Answer: The Shulchan Aruch (OC 313:6; 341:1) writes that the Torah prohibition of binyan, building, does not apply to keilim, movable items, unless the connections are particularly robust. Thus, a cup that comes apart can be dismantled and reassembled on Shabbos. The Taz (313:7) and Magen Avraham (313:12) add that there is no issur of boneh to open and close something that is designed to be regularly opened and closed.
R’ Moshe Stern (Baer Moshe 6:25) and R’ Benzion Abba Shaul (Ohr Letzion 2:42:5) write that while adults should avoid playing with Lego, there is no specific prohibition in it and children can even build a model that will last some time.
Many acharonim including the Chasam Sofer (OC 72) write that temporary building does not constitute binyan. Following this, R’ Ovadia Yosef (Yabia Omer OC 7:39; Yechave Daas 2:55) writes that one should be able to play with Lego on Shabbos, especially if one is playing rather than building a specific model to last. He notes that R’ Shlomo Zalman Auerbach (quoted in Shemiras Shabbos Kehilchasa 16:19: n57) initially permitted playing with Lego though later questioned it. Nonetheless, R’ Ovadia concludes that one may play with Lego.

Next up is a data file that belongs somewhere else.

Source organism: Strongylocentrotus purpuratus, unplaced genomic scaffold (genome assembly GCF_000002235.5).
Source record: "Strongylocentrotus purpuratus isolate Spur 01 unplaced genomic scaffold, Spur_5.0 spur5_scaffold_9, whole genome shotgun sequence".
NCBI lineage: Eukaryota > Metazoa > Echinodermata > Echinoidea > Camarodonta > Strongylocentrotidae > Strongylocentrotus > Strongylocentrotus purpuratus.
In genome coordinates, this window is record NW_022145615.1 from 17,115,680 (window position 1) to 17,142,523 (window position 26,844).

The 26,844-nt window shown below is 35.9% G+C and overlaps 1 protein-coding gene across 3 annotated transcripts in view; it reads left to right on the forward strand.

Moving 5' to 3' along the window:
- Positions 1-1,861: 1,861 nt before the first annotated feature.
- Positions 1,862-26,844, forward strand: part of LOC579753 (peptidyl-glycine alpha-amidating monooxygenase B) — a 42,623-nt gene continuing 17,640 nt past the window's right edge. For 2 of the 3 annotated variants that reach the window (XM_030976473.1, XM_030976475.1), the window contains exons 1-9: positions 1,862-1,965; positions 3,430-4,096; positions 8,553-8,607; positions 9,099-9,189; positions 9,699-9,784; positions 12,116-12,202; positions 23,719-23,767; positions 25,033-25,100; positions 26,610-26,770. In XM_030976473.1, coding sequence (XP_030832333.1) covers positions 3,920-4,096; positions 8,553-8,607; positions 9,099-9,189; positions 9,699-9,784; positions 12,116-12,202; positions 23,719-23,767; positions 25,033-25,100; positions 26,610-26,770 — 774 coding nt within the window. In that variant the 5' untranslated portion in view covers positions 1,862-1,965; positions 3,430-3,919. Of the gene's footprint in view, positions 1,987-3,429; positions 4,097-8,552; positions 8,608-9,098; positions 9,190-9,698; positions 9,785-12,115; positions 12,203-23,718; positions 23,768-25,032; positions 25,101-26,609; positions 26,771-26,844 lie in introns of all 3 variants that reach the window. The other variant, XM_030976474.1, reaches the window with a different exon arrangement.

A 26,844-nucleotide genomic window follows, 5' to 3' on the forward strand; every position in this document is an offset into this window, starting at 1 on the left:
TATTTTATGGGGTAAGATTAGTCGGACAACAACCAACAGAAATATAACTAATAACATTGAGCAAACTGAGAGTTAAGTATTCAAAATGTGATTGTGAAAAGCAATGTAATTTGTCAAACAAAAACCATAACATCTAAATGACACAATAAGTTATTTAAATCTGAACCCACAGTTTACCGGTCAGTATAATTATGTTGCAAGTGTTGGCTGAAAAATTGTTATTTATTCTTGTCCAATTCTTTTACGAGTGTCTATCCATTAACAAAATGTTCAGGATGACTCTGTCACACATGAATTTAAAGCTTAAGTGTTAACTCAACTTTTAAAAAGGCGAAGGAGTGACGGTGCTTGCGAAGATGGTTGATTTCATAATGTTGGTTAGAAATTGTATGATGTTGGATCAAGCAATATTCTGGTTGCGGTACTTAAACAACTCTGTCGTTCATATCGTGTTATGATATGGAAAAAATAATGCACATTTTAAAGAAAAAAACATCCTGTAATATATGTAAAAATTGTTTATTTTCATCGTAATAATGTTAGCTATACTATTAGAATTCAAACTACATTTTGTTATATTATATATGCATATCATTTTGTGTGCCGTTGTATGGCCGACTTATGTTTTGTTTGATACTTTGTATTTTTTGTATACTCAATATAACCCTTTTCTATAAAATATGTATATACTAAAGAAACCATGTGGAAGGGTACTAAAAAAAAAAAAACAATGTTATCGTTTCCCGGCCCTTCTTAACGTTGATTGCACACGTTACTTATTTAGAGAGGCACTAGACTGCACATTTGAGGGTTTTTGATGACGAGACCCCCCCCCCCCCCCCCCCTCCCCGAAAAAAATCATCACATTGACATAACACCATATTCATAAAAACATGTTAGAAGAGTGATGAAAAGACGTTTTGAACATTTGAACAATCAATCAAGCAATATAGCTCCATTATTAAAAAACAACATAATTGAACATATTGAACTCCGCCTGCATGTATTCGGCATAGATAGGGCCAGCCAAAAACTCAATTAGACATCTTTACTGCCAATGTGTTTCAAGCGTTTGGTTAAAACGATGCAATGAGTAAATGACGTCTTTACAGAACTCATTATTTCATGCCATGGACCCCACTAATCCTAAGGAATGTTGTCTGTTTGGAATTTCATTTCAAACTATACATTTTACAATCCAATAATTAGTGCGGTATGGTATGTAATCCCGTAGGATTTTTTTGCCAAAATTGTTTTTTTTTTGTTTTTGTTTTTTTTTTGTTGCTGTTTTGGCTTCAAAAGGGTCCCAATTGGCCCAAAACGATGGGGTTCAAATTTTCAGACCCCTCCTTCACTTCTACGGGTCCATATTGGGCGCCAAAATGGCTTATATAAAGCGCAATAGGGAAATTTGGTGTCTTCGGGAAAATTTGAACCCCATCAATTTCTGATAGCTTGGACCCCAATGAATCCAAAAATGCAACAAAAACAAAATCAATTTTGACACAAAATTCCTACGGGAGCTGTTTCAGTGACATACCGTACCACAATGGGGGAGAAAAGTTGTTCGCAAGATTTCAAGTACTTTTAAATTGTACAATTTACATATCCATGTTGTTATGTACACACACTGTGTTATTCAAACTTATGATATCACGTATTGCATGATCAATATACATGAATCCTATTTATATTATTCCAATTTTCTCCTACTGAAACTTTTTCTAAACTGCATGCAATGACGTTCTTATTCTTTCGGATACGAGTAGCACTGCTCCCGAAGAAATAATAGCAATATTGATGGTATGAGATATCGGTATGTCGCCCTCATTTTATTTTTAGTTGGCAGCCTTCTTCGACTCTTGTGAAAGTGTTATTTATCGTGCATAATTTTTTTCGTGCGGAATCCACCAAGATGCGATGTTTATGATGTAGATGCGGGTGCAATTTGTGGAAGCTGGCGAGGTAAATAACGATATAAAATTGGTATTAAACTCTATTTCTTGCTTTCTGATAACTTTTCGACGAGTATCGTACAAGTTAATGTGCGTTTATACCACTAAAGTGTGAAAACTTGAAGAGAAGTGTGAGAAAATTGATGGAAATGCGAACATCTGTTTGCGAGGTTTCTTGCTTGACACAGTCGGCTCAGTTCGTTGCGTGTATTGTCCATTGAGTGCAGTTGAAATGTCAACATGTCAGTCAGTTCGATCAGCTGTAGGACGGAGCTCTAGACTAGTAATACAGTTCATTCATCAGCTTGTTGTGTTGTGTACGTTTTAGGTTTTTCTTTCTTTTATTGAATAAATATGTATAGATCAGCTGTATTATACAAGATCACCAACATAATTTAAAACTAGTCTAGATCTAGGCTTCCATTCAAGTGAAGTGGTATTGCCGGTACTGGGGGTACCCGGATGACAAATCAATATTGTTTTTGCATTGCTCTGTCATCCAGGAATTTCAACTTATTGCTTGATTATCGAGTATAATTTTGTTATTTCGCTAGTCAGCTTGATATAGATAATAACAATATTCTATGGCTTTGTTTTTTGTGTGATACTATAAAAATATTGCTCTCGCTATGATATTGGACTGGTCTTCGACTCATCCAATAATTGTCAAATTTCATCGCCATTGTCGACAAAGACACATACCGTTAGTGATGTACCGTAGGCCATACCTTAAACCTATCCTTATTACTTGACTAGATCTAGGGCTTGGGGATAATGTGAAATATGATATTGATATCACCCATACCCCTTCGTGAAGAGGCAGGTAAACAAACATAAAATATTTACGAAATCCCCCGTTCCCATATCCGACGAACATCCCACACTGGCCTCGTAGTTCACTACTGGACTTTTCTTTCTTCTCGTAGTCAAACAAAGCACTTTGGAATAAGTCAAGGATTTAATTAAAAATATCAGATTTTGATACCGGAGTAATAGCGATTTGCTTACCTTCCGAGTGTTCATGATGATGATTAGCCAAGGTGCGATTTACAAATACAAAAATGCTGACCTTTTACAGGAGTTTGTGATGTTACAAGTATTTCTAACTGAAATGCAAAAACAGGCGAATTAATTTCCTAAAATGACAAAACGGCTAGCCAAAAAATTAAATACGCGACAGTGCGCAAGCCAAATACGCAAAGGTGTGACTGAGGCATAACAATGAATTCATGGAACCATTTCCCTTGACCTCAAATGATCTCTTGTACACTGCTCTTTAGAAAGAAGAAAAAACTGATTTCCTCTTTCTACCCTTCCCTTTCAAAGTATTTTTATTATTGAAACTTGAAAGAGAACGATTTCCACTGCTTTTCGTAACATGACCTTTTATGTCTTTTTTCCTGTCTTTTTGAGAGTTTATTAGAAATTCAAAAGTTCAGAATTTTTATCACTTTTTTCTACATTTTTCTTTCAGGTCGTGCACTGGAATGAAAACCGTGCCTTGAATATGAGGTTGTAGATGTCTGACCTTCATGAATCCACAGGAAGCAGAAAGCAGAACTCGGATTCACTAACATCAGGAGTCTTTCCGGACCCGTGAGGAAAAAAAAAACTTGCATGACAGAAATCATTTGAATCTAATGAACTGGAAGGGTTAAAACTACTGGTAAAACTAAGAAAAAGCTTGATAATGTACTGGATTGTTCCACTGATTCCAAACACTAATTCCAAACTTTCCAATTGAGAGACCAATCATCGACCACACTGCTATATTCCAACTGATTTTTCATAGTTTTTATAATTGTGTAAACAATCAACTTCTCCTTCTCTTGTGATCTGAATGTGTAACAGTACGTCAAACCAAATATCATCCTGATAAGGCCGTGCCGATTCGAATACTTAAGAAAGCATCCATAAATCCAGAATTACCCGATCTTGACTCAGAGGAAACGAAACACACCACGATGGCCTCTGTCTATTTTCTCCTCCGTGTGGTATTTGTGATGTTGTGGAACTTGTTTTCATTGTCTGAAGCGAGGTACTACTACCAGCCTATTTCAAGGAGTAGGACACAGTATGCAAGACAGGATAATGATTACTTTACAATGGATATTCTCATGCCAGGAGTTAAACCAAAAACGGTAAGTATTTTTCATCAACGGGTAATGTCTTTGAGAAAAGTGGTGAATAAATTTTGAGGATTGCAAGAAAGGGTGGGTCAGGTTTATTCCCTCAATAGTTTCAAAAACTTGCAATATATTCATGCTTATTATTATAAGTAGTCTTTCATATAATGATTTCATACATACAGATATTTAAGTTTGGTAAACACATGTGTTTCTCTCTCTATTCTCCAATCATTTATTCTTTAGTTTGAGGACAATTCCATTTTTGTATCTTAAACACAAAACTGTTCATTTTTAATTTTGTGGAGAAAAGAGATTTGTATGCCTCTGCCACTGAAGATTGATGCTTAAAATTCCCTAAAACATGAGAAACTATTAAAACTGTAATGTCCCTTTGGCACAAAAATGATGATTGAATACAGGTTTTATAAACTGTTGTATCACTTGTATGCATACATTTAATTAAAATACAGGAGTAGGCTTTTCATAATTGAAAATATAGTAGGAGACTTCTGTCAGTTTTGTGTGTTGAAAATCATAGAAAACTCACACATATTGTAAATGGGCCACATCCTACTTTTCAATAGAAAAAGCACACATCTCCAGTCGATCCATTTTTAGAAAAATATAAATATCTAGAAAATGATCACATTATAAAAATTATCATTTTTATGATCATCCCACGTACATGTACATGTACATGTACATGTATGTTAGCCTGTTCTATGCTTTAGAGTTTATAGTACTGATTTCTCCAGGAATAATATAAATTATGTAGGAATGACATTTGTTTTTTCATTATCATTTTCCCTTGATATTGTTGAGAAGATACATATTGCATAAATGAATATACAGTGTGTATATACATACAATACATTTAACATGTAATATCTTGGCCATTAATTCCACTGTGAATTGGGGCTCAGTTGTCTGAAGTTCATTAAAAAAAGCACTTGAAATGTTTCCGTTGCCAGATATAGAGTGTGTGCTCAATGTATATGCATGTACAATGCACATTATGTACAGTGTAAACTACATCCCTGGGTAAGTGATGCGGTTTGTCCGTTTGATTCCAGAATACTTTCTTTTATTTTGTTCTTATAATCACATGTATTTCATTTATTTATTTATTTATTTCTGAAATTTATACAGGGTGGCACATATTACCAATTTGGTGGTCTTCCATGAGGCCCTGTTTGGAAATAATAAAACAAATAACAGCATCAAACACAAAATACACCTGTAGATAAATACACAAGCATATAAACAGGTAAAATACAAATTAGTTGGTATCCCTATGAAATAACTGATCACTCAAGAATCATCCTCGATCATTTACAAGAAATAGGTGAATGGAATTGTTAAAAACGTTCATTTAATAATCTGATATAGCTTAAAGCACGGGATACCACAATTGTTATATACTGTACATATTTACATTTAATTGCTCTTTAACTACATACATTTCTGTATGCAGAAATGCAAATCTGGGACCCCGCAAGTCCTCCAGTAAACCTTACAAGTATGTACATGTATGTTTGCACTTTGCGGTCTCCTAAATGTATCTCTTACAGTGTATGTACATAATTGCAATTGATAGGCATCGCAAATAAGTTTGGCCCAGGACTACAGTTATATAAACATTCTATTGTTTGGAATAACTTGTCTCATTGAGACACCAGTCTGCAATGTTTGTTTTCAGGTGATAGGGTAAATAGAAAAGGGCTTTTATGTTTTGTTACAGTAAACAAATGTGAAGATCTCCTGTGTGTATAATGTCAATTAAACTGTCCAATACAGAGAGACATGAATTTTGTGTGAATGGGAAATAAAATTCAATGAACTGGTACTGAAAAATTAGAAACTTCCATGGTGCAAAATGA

Similarly, R’ Eliezer Waldenberg (Tzitz Eliezer 13:30-31) answers R’ Auerbach’s challenges and writes that there is no prohibition in playing with Lego on Shabbos.
R’ Pesach Eliyahu Falk (Machazeh Eliyahu 1:69) writes that while joining two pieces together is permissible, one shouldn’t even allow one’s children to play with Lego on Shabbos because building models could come under the prohibition of kesiva, and building a house with a roof could be creating an ohel.
In conclusion, one does not need to prevent children from playing with Lego on Shabbos, though it is preferable if they don’t build complete models or buildings.